I’ve never really been a fan of Google’s Chrome browser. There’s just something odd of trusting all of your browsing activity to a browser made by a company that relies on user data and ad revenue as its primary revenue source. Here’s an excellent article that recently appeared in The Washington Post that explains many of my concerns without getting too lost in the technobabble.
What was a little surprising to me was that organizations like health insurance companies and school loan facilitators are also in on the tracking business.
My tests of Chrome vs. Firefox unearthed a personal data caper of absurd proportions. In a week of Web surfing on my desktop, I discovered 11,189 requests for tracker “cookies” that Chrome would have ushered right onto my computer but were automatically blocked by Firefox. These little files are the hooks that data firms, including Google itself, use to follow what websites you visit so they can build profiles of your interests, income and personality.
Chrome welcomed trackers even at websites you would think would be private. I watched Aetna and the Federal Student Aid website set cookies for Facebook and Google. They surreptitiously told the data giants every time I pulled up the insurance and loan service’s log-in pages
So this afternoon I stopped at a chain restaurant called Veggie Grill. This particular location is located on the Loop in Chicago. I’ve never been to one of these restaurants before, but the selection was good, I was able to make a healthy choice for my lunch, and the service staff was pleasant.
As I walked into the restaurant the first thing I noticed was all of the signs proclaiming that this particular location did not accept cash. They accept credit and debit cards only. The tech head in me assumed this also meant they accepted Apple Pay and the other contactless payment methods, but there were no payment terminals to be found; I had to pay with my credit card, and their point of sale system relied on the mag stripe on the back of the card.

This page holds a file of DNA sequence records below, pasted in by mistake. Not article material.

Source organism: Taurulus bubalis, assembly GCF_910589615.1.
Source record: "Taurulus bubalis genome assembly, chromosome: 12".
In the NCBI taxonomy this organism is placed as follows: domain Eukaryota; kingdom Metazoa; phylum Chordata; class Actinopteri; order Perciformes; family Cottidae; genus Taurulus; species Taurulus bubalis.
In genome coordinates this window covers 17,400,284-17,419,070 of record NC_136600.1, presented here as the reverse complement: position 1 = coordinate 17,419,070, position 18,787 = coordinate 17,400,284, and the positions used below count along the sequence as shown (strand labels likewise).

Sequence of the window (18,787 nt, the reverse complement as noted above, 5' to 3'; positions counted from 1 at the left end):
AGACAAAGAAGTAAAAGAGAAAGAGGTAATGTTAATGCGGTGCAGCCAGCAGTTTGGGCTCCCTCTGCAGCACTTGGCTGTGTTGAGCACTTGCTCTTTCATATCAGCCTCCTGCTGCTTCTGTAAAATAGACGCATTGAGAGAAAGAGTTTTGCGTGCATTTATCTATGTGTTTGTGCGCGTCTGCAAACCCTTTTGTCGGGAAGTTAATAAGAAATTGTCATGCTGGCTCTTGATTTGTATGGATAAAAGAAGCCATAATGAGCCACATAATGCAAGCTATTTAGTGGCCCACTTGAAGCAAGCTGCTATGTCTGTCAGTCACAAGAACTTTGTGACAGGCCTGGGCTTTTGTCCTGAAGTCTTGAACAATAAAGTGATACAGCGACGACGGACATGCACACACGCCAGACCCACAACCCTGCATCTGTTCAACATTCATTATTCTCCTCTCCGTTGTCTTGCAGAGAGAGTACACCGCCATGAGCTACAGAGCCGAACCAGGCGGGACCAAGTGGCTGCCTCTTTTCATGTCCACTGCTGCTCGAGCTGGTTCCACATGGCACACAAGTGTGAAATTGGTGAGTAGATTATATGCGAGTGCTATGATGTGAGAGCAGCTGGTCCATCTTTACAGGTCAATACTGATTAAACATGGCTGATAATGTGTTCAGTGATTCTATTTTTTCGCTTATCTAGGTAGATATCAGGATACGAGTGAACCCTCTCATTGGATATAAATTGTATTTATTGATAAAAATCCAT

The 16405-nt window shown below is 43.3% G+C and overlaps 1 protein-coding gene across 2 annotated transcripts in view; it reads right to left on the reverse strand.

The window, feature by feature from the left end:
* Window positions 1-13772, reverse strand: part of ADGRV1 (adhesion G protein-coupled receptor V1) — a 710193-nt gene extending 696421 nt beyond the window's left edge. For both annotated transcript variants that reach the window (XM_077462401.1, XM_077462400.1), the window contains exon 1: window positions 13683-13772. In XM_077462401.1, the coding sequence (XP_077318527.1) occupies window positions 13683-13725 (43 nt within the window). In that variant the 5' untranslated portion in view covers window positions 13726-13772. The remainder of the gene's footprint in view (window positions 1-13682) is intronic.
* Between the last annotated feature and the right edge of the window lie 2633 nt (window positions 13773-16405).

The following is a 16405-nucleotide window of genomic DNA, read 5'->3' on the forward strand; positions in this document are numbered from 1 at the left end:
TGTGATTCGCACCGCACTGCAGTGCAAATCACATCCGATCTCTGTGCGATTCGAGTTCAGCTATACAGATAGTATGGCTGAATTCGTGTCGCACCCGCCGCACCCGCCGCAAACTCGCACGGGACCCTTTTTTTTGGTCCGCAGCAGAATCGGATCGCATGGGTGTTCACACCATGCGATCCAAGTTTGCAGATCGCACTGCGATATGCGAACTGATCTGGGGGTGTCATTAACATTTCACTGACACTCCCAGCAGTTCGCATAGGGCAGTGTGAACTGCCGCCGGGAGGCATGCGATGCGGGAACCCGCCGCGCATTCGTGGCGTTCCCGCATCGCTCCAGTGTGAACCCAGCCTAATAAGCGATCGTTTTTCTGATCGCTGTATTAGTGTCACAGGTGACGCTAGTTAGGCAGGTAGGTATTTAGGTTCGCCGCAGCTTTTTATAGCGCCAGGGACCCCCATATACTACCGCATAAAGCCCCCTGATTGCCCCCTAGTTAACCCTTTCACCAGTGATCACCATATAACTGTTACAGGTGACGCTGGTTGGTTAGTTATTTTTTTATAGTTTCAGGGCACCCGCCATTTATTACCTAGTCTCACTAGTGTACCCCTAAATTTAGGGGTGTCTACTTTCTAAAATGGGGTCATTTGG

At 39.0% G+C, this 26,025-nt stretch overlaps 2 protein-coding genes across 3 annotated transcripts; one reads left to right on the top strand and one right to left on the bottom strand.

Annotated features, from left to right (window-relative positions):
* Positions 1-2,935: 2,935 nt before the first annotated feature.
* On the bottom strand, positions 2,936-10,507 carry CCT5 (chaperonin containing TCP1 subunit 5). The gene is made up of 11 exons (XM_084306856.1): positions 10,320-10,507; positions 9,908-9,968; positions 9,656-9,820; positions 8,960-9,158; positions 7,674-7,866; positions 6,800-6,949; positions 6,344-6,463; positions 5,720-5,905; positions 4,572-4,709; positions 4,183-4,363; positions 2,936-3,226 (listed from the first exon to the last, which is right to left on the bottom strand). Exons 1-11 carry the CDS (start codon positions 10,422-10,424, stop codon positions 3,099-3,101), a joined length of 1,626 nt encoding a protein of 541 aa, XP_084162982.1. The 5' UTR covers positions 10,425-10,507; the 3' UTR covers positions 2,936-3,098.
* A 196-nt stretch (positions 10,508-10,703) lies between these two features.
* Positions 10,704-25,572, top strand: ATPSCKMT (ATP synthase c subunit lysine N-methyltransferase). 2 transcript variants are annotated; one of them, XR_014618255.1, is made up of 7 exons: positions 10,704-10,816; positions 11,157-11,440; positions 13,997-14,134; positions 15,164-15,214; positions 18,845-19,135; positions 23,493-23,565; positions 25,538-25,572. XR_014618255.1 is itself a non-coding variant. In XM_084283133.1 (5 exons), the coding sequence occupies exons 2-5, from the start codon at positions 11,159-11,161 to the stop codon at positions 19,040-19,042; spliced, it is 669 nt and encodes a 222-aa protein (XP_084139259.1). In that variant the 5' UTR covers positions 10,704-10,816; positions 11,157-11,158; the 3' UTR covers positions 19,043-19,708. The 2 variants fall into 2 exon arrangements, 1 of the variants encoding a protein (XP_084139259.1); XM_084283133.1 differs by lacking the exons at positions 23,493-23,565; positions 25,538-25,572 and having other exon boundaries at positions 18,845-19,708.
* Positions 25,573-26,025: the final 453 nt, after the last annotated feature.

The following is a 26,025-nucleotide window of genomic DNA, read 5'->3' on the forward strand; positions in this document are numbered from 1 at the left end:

A restaurant going cashless relying on 1950s technology seemed rather odd to me; especially when mag stripes have pretty much gone away everywhere else in the world and over the past few years the United States has been glacially moving forward to adopt better, more secure technology.
This cashless payment requirement got me wondering, why is this particular location cashless? The signs all over the store seem to indicate other locations in the chain accept cash. What made this store unique?
The location doesn’t seem to be in a particularly dangerous area of Chicago, after all, it’s on the Loop, and ultimately anything can happen anywhere, I can’t imagine that a restaurant proclaiming themselves as “Veggie Grill” would choose to locate in an undesired socioeconomic climate. Yeah, there’s always a chance someone is going to try to grab cash from the cash register, but it doesn’t seem to be anymore likely here versus other places I’ve been in Chicago.
Then I got to wondering if this was a way to keep homeless people out of the restaurant. A homeless person, if they’re able to purchase a meal to begin with, is most likely going to purchase a meal with cash. Those looking for handouts are going to look for handouts regardless of what the signs on the door say. Yet, I can’t help but think the cashless approach is a deterrent to receiving visits from homeless folks.
Maybe I should start handing out gift cards instead of packs of peanut butter crackers wrapped in dollar bills.
I’m the first person to want technology to take us forward in any way that it can, as long as for it’s for the good of the people, all the people. Technological advancements that are designed to segregate the haves from the have nots are rarely advancements in good faith.
I look forward to the day when we have replicators producing whatever we need for whomever needs it. In the meantime, let’s keep advancing technology to make it safe, secure, and convenient.